Here in America, we love to compete.
Some of us like to compete on the basketball floor. Others prefer to compete in sales. And other academically-minded folks push one another for intellectual dominance in publications.
The point is that no matter where you look there are individuals pushing themselves mentally and physically to achieve their best performance yet–especially when that means out-doing the next person.
What most people fail to realize, however, is that this hyper-masculine undercurrent of our competitive culture has a lasting impact on the way that we think. Many of the voices that we hear around us make their way into our heads–including the unhelpful ones.
Think back to your younger years. Picture your athletic coaches, your gym teachers, your overly strict and ambitious school teacher. Really take this second to imagine competitive role-models in your past.
Now that you have those images, play out the voices, tones, phrases, and words they used to motivate you.
When I think back, I see many coaches that were fantastic people. Individuals that taught me valuable life lessons and helped fan the competitive fire burning in my chest today.
But I also see moments when they became frustrated. When they became so enraged by my team’s performance that they would yell, break clipboards over their legs, and threaten additional sprints to provide some much needed motivation to improve our performance.
That’s the life of competitive sports. And that’s also the inner voice that I adopted to motivate myself through difficult moments.
Over time and self-reflection, I realized that my inner voice was hurting more than helping my performance. And I’m not alone.
Most people build an internal voice to help push them–to move them through adversity and keep them focused on their personal and professional goals. That inner dialogue is normal and can be helpful.
But that inner voice can also become hurtful.
When you were young and impressionable, you constructed that voice from bits and pieces of other people–coaches, teachers, and parents. But you were young enough that you may not have had the ability to filter out the good from the bad, the helpful from the unhelpful.
The problem is that the voice used for motivation can quickly become used for punishment–meaning that you’ve become your own worst enemy.
When you’re feeling down and sad, for example, your inner voice may tell you that you’re worthless. Or that you’re being lazy. Or that you’re just plain weak.
And while those thoughts may be valid from your perspective, they certainly do nothing to improve your situation. In most cases, such thoughts just make you feel worse than before.
Unfortunately, most people have learned–through their social conditioning–to associate self-punishment, or negative self-dialogue, with improved performance.
Starting when they were young children, they discovered that critiquing themselves led to improved performance. They listened to their inner coach critique themselves, which fueled them to achieve their goals.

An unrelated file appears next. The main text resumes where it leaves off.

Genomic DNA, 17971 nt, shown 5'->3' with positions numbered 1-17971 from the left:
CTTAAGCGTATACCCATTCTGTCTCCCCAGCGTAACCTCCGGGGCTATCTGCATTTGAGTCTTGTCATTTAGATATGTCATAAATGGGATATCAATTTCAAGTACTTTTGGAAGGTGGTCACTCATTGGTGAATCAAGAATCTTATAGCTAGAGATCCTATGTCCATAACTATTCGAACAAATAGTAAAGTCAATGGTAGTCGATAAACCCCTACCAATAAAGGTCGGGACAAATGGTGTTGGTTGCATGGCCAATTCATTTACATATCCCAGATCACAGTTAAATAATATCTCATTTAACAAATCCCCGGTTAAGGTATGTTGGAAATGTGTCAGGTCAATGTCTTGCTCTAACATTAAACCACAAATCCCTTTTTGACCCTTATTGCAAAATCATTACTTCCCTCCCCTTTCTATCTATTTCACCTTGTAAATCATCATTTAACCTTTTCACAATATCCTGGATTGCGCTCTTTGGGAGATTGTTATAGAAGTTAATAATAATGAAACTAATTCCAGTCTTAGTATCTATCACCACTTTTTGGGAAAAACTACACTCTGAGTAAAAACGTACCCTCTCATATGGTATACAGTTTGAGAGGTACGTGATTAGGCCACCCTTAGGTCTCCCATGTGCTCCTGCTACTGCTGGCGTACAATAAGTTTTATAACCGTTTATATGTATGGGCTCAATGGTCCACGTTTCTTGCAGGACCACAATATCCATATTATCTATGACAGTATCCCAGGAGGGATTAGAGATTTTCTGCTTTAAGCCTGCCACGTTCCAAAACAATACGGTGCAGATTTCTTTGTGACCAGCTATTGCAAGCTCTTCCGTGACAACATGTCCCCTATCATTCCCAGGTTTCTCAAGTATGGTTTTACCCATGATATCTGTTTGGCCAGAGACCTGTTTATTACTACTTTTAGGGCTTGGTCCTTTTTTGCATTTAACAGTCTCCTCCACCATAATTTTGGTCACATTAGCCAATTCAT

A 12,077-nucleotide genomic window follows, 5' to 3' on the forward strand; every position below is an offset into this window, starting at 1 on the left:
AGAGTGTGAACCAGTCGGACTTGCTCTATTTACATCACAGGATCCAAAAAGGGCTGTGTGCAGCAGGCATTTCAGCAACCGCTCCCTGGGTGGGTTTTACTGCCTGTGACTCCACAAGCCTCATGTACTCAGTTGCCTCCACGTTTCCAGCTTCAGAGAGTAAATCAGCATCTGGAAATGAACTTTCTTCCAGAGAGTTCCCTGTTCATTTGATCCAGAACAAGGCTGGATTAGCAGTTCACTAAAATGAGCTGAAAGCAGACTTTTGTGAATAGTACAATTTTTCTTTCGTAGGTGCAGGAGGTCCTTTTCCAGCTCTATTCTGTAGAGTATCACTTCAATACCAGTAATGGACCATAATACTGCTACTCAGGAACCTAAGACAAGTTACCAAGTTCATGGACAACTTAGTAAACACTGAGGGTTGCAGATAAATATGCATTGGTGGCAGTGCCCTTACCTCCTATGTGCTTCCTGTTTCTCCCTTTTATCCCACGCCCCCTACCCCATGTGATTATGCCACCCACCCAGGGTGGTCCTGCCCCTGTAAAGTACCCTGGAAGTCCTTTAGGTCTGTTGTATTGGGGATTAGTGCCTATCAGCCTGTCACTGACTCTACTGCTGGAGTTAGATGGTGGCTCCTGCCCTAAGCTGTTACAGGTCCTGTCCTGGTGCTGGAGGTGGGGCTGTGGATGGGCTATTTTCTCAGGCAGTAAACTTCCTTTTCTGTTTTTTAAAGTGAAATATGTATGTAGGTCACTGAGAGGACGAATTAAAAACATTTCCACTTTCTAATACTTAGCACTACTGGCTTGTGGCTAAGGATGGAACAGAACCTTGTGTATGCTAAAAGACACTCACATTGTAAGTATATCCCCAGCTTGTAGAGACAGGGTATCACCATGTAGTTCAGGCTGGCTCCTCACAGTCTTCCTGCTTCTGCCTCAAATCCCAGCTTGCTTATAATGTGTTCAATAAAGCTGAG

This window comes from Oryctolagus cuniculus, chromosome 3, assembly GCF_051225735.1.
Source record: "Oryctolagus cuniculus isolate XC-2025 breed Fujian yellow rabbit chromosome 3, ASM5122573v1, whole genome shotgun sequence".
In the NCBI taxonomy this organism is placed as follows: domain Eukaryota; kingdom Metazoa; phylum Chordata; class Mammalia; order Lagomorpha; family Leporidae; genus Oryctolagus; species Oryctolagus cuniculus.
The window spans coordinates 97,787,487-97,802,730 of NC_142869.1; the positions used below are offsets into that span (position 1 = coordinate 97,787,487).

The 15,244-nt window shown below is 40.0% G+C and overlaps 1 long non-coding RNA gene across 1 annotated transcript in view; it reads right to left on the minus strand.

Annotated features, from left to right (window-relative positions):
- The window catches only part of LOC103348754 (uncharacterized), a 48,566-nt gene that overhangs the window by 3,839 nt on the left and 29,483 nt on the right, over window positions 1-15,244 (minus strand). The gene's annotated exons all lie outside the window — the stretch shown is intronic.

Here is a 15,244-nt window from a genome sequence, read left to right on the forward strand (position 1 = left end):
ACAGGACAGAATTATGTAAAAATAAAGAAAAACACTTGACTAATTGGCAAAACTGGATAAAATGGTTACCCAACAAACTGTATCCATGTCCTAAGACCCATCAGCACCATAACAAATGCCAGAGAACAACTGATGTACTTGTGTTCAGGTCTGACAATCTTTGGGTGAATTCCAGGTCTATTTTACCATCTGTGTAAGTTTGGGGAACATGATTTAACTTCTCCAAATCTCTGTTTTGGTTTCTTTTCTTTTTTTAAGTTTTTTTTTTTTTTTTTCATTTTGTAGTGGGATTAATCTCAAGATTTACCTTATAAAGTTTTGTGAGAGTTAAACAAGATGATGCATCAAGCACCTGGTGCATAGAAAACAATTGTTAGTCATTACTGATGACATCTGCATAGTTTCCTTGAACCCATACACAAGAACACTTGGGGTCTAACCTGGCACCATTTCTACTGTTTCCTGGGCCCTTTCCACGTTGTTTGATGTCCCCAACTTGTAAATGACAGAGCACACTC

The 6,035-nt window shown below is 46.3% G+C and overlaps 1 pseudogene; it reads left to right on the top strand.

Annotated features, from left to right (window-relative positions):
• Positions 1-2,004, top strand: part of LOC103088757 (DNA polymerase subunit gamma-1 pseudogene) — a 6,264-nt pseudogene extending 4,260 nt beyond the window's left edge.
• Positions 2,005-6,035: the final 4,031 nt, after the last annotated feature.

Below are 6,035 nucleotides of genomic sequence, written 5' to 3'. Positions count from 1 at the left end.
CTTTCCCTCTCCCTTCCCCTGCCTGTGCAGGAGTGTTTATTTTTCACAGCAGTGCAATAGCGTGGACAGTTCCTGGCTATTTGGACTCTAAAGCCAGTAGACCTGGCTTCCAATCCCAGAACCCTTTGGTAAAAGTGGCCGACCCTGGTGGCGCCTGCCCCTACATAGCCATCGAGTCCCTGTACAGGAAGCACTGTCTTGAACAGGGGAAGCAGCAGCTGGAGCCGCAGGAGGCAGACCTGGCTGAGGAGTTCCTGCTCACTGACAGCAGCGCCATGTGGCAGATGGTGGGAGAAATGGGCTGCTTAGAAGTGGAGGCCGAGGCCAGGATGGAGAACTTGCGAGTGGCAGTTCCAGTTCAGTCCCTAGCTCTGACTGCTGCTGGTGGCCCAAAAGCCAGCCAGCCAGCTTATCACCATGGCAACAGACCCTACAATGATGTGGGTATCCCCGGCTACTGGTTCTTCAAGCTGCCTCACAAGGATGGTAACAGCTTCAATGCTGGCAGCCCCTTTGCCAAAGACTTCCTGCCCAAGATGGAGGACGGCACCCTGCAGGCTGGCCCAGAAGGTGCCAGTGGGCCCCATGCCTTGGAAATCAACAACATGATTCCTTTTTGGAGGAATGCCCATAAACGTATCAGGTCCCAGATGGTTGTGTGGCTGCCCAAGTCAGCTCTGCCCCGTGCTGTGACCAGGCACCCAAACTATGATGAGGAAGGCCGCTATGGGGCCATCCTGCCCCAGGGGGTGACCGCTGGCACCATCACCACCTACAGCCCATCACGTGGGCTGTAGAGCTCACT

But after a certain point, that inner coach needs to learn when to shut up.
That inner critic leads to suffering when it doesn’t know how to quietly fade into the background. And it can prevent you from improving your life by keeping you stuck in a negative cycle of failure paired with self-blame.
That’s why self-compassion is an incredible alternative that actually improves performance and emotional wellbeing long-term–no matter how competitive you are.
Self-compassion is no different than compassion you extend to love ones when they’re suffering, except that you consciously direct it back towards yourself when encountering challenges.
Dr. Kristin Neff developed three components to self-compassion. These include:
1. Self-kindness vs. Self-judgement
Self-compassion involves being warm and kind to ourselves when suffering rather than engaging in self-criticism. Next time you’re going through a difficult moment, think about how you would treat a friend in a similar situation and offer that same support to yourself.
2. Common humanity vs. Isolation
When we encounter difficult situations, our inner dialogue is often founded upon a feeling of isolation–that we are going through these challenges alone or that we’re being treated unfairly. Instead of falling into that trap, take a step back and recognize that everyone suffers, meaning that you are not alone in this discomfort.
3. Mindfulness vs. Over-identification
Another important aspect of self-compassion is being mindful and noticing your thoughts. This helps you take a larger, more balanced perspective to expressing your feelings and prevents you from being overly attached to your emotions.
No matter how competitive you are, self-compassion can and will work for you. It doesn’t take away your competitive spirit, it merely changes the wording to be more aligned with your greatest good.
Yes, it will feel strange at first to treat yourself with the same warmth and support you’d give to others in similar situations. But it will feel more natural over time.
And the more that you practice bringing this mindful quality of love to yourself in spite of your inadequacies, failures, and shortcomings, the happier you’ll become. And the faster you’ll achieve your personal and professional goals.